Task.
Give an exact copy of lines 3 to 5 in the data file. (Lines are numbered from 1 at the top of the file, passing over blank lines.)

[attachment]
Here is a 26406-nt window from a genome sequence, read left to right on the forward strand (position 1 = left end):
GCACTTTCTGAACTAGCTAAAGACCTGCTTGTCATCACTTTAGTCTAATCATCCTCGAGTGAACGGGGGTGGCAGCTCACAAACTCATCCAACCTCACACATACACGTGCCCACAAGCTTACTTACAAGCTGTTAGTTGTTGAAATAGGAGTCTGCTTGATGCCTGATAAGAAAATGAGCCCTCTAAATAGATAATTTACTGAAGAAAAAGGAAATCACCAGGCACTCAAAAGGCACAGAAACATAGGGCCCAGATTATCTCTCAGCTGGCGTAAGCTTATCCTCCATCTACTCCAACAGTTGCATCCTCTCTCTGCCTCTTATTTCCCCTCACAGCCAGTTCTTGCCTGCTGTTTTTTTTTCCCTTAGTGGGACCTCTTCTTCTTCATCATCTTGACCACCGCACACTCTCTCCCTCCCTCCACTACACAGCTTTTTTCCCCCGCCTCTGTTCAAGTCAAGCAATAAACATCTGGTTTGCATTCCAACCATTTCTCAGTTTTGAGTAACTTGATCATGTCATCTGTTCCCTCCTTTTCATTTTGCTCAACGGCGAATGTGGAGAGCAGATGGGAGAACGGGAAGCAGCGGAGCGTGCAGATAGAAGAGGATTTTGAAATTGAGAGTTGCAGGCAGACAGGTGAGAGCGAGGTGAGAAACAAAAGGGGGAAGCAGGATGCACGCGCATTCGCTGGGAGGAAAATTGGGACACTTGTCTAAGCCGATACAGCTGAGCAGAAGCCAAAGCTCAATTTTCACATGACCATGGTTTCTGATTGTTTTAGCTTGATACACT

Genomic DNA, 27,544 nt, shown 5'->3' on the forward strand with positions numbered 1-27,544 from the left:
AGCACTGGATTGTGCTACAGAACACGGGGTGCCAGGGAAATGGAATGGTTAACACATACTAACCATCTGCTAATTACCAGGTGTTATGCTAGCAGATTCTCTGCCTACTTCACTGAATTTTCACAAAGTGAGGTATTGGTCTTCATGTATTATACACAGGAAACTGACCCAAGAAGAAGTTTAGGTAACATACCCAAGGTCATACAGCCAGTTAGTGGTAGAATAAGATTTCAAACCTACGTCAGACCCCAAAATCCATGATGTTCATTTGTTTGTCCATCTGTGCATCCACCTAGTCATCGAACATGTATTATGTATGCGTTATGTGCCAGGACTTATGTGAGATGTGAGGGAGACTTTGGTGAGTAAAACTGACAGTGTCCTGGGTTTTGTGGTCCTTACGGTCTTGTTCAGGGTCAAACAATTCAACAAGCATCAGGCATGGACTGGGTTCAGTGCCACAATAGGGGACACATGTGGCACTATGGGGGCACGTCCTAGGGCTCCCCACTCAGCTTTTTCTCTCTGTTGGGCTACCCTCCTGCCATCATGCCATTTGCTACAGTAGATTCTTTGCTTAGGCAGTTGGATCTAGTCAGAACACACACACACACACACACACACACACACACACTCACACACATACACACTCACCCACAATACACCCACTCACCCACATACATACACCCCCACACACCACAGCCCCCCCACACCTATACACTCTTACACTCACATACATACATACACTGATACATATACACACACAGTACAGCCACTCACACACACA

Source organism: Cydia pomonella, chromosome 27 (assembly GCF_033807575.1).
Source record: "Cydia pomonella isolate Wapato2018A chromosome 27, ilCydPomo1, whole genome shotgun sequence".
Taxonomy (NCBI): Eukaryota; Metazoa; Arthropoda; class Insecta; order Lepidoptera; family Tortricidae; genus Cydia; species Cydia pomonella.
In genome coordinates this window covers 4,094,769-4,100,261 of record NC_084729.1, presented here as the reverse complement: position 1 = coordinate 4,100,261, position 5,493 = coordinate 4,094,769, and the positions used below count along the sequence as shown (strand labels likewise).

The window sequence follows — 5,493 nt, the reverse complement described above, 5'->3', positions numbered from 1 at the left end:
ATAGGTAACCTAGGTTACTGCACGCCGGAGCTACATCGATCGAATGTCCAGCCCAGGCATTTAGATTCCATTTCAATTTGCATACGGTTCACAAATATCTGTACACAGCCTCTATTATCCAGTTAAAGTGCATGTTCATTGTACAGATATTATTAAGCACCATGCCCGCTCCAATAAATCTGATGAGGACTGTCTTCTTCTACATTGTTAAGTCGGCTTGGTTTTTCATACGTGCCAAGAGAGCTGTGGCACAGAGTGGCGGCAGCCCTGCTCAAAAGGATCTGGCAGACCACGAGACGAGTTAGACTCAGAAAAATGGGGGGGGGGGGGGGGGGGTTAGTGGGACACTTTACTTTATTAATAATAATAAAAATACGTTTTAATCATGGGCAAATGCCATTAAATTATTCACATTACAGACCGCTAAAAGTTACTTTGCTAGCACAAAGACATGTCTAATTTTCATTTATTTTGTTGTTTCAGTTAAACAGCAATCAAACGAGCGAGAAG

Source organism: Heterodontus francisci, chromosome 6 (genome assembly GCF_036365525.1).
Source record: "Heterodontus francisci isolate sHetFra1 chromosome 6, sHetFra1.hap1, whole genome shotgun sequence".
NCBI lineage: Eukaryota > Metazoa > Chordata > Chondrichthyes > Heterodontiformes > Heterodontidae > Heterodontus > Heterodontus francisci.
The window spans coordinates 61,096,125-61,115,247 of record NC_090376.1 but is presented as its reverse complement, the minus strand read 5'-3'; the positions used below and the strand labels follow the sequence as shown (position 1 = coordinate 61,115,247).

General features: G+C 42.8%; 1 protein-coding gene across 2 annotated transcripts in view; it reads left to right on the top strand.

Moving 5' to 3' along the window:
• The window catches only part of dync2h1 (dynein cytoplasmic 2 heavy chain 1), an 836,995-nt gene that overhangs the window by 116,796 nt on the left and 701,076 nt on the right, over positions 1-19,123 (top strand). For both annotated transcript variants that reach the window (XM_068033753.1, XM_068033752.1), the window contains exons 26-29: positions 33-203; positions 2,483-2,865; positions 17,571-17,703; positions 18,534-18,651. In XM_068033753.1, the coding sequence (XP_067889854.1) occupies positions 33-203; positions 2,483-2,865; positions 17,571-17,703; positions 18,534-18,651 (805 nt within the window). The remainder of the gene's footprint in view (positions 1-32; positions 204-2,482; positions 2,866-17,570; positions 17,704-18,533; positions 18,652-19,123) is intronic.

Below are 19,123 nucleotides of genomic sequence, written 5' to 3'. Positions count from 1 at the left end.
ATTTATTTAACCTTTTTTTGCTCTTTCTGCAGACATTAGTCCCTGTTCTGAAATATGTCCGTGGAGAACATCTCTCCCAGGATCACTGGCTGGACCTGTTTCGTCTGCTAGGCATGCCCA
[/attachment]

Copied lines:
Genomic DNA, 27,544 nt, shown 5'->3' on the forward strand with positions numbered 1-27,544 from the left:
AGCACTGGATTGTGCTACAGAACACGGGGTGCCAGGGAAATGGAATGGTTAACACATACTAACCATCTGCTAATTACCAGGTGTTATGCTAGCAGATTCTCTGCCTACTTCACTGAATTTTCACAAAGTGAGGTATTGGTCTTCATGTATTATACACAGGAAACTGACCCAAGAAGAAGTTTAGGTAACATACCCAAGGTCATACAGCCAGTTAGTGGTAGAATAAGATTTCAAACCTACGTCAGACCCCAAAATCCATGATGTTCATTTGTTTGTCCATCTGTGCATCCACCTAGTCATCGAACATGTATTATGTATGCGTTATGTGCCAGGACTTATGTGAGATGTGAGGGAGACTTTGGTGAGTAAAACTGACAGTGTCCTGGGTTTTGTGGTCCTTACGGTCTTGTTCAGGGTCAAACAATTCAACAAGCATCAGGCATGGACTGGGTTCAGTGCCACAATAGGGGACACATGTGGCACTATGGGGGCACGTCCTAGGGCTCCCCACTCAGCTTTTTCTCTCTGTTGGGCTACCCTCCTGCCATCATGCCATTTGCTACAGTAGATTCTTTGCTTAGGCAGTTGGATCTAGTCAGAACACACACACACACACACACACACACACACACACTCACACACATACACACTCACCCACAATACACCCACTCACCCACATACATACACCCCCACACACCACAGCCCCCCCACACCTATACACTCTTACACTCACATACATACATACACTGATACATATACACACACAGTACAGCCACTCACACACACA

Source organism: Cydia pomonella, chromosome 27 (assembly GCF_033807575.1).